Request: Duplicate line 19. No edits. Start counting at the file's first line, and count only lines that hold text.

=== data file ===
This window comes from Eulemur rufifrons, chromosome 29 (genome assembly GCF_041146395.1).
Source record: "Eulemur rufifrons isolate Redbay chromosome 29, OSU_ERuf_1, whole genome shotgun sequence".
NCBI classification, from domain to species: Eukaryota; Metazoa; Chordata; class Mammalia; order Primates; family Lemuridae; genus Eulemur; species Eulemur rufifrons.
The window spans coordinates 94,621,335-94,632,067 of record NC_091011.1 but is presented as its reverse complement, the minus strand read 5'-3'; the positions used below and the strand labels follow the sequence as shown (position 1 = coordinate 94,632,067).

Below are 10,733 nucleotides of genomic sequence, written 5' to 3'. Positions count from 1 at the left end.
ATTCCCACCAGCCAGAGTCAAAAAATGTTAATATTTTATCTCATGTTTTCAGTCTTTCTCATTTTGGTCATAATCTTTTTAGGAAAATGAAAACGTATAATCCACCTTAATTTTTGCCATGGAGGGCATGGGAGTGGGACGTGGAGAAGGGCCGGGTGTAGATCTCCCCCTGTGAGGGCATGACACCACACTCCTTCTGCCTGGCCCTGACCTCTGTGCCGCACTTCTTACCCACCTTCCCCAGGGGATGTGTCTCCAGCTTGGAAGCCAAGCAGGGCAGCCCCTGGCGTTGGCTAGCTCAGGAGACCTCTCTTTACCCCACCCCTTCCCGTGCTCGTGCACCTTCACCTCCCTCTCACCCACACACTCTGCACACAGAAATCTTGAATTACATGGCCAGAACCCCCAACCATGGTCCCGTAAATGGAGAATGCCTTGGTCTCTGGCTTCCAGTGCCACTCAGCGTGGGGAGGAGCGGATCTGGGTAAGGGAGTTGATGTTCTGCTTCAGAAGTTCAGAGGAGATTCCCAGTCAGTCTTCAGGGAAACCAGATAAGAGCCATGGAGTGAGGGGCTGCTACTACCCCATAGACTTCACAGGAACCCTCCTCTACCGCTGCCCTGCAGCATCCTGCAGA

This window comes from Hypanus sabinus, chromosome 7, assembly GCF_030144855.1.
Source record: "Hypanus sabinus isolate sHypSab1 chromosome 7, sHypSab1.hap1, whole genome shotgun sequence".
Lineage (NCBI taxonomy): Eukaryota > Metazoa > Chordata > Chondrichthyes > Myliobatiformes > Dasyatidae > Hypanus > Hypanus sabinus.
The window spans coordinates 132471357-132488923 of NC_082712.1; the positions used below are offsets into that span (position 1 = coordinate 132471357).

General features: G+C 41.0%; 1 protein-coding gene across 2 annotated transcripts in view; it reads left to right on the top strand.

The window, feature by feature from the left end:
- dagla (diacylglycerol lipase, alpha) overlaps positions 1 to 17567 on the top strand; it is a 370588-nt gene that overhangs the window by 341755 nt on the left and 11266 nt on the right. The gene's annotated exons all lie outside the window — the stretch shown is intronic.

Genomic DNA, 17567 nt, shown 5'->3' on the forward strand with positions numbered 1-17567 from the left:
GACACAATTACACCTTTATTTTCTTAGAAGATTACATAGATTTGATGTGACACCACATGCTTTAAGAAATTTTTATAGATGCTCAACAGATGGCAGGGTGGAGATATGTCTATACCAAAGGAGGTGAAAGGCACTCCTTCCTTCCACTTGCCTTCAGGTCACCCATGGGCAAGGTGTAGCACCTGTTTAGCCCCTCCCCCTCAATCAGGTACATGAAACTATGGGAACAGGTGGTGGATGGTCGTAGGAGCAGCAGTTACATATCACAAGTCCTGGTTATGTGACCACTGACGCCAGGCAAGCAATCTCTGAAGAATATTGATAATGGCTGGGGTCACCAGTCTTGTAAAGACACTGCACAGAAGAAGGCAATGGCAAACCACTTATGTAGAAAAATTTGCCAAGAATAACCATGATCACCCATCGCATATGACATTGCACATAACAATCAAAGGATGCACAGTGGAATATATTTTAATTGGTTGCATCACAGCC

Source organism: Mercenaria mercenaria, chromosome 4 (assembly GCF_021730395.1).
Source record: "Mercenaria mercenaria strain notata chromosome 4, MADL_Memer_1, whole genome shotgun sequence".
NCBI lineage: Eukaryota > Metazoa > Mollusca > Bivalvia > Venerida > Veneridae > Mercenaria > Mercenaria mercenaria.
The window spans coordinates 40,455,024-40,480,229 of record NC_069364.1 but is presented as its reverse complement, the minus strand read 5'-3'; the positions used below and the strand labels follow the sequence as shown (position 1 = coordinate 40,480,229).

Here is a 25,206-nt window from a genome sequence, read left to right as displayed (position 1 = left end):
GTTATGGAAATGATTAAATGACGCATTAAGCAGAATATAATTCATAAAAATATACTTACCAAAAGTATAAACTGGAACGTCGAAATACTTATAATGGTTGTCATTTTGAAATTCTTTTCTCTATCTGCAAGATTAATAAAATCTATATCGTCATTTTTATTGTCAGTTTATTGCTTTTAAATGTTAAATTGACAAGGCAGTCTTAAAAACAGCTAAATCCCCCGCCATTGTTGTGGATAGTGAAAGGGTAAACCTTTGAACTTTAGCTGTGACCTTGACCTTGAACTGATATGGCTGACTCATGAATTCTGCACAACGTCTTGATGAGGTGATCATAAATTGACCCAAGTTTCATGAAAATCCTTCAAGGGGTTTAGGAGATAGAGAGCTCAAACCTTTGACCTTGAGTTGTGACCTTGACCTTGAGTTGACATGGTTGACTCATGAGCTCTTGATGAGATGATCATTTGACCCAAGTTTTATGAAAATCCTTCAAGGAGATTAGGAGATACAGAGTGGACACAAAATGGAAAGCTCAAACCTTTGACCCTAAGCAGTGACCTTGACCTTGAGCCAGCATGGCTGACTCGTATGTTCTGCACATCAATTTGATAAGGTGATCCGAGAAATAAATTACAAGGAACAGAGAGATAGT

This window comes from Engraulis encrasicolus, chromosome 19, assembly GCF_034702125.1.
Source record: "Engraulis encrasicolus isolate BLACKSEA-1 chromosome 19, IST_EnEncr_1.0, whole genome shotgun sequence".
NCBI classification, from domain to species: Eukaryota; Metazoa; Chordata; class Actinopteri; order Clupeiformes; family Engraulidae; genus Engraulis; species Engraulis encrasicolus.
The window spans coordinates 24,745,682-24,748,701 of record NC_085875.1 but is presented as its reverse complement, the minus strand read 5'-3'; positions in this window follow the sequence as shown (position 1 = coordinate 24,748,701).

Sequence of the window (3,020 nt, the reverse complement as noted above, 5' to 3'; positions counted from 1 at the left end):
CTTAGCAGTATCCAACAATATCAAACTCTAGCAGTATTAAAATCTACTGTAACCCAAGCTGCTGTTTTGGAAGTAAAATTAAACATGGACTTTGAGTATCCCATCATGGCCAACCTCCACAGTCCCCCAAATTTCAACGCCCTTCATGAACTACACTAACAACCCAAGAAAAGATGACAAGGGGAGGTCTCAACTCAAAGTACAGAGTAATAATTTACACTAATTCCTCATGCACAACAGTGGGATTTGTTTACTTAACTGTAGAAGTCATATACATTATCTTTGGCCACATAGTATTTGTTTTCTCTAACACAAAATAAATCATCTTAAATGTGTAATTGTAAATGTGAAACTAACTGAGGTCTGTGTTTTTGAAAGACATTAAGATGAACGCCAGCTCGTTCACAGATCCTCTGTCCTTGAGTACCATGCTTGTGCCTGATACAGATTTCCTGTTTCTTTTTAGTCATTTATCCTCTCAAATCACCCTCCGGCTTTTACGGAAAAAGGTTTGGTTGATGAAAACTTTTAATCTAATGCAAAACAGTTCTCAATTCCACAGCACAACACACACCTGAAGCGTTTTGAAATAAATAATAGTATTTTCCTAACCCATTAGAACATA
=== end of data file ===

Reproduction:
The window spans coordinates 40,455,024-40,480,229 of record NC_069364.1 but is presented as its reverse complement, the minus strand read 5'-3'; the positions used below and the strand labels follow the sequence as shown (position 1 = coordinate 40,480,229).